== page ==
Babies! It’s hard to find anyone who is immune to their soft skin and toothless grins. Everything about them is adorable; small fingers, legs, feet, and small bodies. They make for compact keepsakes and it is no wonder that newborn parents become fierce protectors, buying the newest baby gadgets, the softest cotton blankets, and keeping sick people at bay with stern looks. But one thing that parents may forget to double check is the air quality in their baby’s room.
Studies done by the Environmental Protection Agency have found that air pollutant levels can be two to five times higher inside the home than outdoors. This is particularly worrisome when you consider that babies spend most of their early years primarily in the home. So what can you do to make your baby’s nursery room as pollutant free as possible?
Air Pollutants, I’ve Got my Eye on You Here are a few things to think about if you want to keep your baby’s nursery in tip top shape:
- Most nursery room indoor pollutants are from products we use. Sulfur dioxide and carbon monoxide can be traced to fuel-burning stoves, fire places and furnaces. While our babies need the warmth and comfort of a cozy room, these airborne chemicals that are hovering in the air can be unsafe for you and your baby.
- If you’ve recently purchased new furniture for your baby’s room, beware of formaldehyde gas, which is a by-product of the glues found in pressed wood used to make cabinets and tables. Formaldehyde is a known respiratory irritant that can also cause asthma and allergies. To be formaldehyde free, purchasing furniture with the labels “green” or “natural” usually means that they do not contain toxic chemicals.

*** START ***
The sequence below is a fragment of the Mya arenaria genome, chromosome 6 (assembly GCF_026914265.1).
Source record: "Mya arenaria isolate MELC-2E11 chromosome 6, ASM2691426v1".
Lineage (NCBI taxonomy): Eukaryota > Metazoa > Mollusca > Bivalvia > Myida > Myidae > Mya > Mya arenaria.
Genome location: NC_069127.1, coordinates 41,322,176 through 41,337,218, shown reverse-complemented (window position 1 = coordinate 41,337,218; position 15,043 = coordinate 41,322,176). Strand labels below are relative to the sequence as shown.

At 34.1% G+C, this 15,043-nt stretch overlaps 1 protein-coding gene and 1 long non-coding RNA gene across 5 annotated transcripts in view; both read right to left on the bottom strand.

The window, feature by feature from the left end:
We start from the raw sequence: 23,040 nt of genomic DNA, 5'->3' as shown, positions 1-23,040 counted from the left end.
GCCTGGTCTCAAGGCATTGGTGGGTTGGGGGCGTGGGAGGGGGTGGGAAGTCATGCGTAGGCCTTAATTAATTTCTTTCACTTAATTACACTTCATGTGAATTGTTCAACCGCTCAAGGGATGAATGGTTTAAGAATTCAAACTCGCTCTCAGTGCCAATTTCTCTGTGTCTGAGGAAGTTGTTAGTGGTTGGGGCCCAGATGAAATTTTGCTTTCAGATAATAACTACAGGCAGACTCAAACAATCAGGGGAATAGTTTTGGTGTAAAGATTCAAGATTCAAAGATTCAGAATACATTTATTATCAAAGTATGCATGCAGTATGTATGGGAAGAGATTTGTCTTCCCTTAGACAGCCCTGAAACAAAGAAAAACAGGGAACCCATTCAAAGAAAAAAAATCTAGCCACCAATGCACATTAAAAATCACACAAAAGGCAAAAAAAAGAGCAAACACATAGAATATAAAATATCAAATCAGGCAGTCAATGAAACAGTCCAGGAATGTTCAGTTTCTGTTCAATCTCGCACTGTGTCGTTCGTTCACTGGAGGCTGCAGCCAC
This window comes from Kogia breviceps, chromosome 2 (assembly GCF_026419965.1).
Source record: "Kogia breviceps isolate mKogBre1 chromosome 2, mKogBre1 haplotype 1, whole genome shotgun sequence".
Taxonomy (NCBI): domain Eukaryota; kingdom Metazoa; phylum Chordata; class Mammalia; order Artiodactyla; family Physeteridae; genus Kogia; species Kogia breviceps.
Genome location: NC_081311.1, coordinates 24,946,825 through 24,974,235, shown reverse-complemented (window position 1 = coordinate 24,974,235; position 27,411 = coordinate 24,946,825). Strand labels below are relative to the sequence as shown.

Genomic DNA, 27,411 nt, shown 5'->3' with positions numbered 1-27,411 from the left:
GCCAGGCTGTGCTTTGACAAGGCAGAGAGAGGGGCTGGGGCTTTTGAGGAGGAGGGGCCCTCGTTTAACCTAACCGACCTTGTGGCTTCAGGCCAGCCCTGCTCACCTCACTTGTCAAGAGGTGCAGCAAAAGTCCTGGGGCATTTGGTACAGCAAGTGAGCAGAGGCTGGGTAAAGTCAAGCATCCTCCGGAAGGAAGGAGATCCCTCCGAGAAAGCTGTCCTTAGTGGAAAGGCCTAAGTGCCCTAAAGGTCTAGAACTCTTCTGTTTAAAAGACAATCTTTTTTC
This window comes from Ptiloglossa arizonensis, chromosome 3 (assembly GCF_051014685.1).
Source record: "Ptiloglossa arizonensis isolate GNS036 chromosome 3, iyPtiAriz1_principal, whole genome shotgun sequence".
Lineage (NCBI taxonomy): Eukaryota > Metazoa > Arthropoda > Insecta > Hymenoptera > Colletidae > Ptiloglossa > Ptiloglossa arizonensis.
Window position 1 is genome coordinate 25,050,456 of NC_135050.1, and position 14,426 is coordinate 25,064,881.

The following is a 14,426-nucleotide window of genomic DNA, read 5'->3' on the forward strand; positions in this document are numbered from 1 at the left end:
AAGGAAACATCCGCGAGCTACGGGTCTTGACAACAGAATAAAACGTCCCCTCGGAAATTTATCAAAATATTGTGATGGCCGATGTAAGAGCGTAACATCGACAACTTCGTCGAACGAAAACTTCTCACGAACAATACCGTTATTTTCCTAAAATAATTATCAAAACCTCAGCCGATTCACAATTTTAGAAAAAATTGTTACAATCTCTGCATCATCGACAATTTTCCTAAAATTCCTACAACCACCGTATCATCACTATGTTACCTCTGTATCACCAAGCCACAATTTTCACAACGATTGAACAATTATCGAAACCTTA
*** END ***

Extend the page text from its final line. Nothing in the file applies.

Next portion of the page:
- Every nursery needs the perfect color, right? If you’re going to repaint the nursery walls, choosing a paint company that carries zero VOC and low VOC emission is the way to go. Most interior paints are latex paint, which emit VOCs (Volatile Organic Compounds), microscopic particles that can travel into the lung and cause allergies and asthma. Although you will have finished painting the wall years ago, the latex paint can give off VOCs for years, called off-gassing, so your baby will most likely be breathing in the chemicals long after the paint has dried.
- Carpeting, although tempting, can collect dust, off-gas, and become a canvas for anything you come into contact with outside your home. During your trip to the store, you come across bacteria, dirt, and quite a number of particles that your crawling toddler will introduce to their mouths as they traverse around the floor, so if possible, it is best to consider hardwood floors. If the carpets have already been installed, leaving shoes by the door and using a vacuum with a HEPA filter will help to keep airborne bacteria in check, as well as trapping unwelcome dust and pollutants.
A MinusA2 air purifier can be most helpful in trapping the dastardly particulate foe. But not all air purifiers are the same. The most effective air purifiers will have a true HEPA filter that will trap airborne allergens down to 0.3 microns in size, 99.97 percent of the time. It is also important to have an air purifier that has a Charcoal Based Activated Carbon filter to trap unwanted chemicals, VOCs and off-gassing. Since babies have lungs that are less than a quarter in size compared to an adults’, they are breathing in more air than we are, therefore are more at risk when breathing in toxins and airborne viruses.
Since your baby’s lungs are still developing, why not give them the cleanest air possible? The cleaner the air, the better the chances that your baby will not develop asthma, allergies, or other respiratory related issues as they continue to grow.